Friday, June 2, 2017

Well, that's not a typical path

Via Haaretz's Dov Alfon, a French media interview with a Syrian chemist who was working on making nerve agents:
One of the people Mediapart interviewed served as the director of Department 3000’s research section until the civil war began. He was recruited out of high school due to his high marks in science in general and chemistry in particular. He was then sent to college and graduate school, first in Syria and then in the West, while also attending army courses meant to increase his motivation to produce large quantities of chemical weapons. 
So far as I understand, scientists that work in the United States defense industries are not usually pre-selected from high school, although I am sure there are various defense-oriented internships that are used as long-term recruiting tools. It'd be interesting to know what other countries do for scientists in similar positions; something tells me that they don't start in high school.

(Also, I wonder when this fellow came to the West and what he told his grad school colleagues what his long-term job would be?) 

2 comments:

  1. He may have told grad school colleagues he was going to manage the manufacture of pest control chemicals. His lawyer may have to him to be able to say "I was only obeying orders" in five languages.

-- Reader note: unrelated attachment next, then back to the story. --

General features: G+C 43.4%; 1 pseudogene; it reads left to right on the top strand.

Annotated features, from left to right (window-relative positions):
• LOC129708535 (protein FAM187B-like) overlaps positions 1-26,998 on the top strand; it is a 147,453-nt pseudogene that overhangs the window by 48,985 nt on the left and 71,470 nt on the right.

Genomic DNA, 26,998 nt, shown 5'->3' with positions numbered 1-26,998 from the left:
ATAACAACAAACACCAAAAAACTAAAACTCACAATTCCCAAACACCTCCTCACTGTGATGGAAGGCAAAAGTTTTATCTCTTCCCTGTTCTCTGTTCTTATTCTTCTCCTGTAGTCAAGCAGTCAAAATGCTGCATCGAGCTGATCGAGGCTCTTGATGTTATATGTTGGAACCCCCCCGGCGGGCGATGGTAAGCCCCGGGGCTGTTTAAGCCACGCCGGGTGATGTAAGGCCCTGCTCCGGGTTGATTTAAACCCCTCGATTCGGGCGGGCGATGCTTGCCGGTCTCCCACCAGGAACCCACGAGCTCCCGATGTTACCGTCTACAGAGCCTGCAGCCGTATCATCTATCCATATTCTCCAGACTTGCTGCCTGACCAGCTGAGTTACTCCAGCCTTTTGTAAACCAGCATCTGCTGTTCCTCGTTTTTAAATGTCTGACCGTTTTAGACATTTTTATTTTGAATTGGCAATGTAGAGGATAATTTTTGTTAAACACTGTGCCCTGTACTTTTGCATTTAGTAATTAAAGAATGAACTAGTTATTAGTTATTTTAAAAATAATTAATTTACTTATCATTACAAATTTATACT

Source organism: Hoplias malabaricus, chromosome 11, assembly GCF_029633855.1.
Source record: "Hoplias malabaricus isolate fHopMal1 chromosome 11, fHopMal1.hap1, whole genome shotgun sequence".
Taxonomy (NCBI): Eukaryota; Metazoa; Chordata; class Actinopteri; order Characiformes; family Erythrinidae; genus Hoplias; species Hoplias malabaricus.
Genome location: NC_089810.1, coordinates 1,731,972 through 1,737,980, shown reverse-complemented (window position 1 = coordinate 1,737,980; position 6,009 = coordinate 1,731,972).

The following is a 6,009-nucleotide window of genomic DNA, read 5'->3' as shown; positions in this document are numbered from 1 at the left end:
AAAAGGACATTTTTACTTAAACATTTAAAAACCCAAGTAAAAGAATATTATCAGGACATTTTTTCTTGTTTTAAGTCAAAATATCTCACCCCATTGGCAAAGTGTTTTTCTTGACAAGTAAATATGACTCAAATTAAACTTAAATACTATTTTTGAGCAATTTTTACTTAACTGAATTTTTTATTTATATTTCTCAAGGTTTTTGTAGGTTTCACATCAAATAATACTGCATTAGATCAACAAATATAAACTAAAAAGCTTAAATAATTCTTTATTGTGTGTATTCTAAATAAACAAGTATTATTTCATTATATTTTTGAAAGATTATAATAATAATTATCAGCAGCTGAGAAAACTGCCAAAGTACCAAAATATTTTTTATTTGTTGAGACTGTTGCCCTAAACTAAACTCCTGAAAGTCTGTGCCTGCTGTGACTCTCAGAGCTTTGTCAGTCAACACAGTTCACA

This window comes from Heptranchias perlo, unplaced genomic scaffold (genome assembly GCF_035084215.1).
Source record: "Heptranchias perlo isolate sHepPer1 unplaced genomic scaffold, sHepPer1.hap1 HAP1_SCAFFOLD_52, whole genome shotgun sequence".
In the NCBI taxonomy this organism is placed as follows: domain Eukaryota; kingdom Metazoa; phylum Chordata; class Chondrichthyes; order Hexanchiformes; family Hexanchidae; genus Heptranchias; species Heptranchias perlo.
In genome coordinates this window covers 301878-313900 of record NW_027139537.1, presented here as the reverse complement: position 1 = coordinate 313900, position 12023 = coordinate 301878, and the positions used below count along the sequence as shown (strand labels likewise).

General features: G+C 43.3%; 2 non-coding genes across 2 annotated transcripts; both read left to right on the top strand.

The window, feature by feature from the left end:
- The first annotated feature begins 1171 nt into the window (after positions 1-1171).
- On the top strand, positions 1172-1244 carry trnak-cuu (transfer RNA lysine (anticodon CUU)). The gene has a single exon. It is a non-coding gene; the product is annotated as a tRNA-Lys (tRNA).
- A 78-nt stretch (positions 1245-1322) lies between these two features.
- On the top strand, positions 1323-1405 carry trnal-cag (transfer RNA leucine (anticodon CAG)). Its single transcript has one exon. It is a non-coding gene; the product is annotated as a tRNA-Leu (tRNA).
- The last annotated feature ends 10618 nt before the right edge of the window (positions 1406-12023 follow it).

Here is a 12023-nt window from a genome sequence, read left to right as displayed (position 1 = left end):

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  2. Confirmation of the Sarin/DFP/hexamine formulation is satisfying for nerve agent nerds and Syria watchers. We've been gleaning details about the regime's manufacturing process and chemical ordnance on the basis of evidence from the attack sites, documented in reports from the OPCW*. Some residues were obvious decomposition products and side products from Sarin. Other residues (hexafluorophosphate, triisopropyl phosphate) betray insight into the manufacturing process. It appears that the CERS process uses PCl5 to chlorinate dimethyl methylphosphonate. The resulting mixture, containing phosphorus oxychloride byproduct, is used without further purification for the remainder of the manufacturing process.

    Hexamine has been especially interesting for the ire and vitriol it provoked from trolls in 2013. It's certainly the most politically charged amine base out there. Try it out in your next esterification. Let me know how it goes. A good discussion is at Bellingcat: https://www.bellingcat.com/resources/2017/05/03/amines-and-sarin-hexamine-isopropylamine-and-the-rest/ This article was linked by chemjobber some years ago and has been updated in the wake of the Khan Sheikhoun incident.

    In any case, what the Russian foreign ministry described as impure "kitchen Sarin" in 2013 (and thus exculpatory evidence for the regime) seems to be idiosyncratic of the regime formulation described by this Syrian chemist.

    *See http://repository.un.org/handle/11176/24321?show=full ; http://reliefweb.int/report/syrian-arab-republic/status-update-opcw-fact-finding-mission-syria-regarding-reported

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